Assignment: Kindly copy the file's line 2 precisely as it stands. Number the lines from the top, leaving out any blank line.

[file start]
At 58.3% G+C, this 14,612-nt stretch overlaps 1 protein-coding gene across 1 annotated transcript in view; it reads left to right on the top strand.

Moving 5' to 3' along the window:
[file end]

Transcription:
Moving 5' to 3' along the window: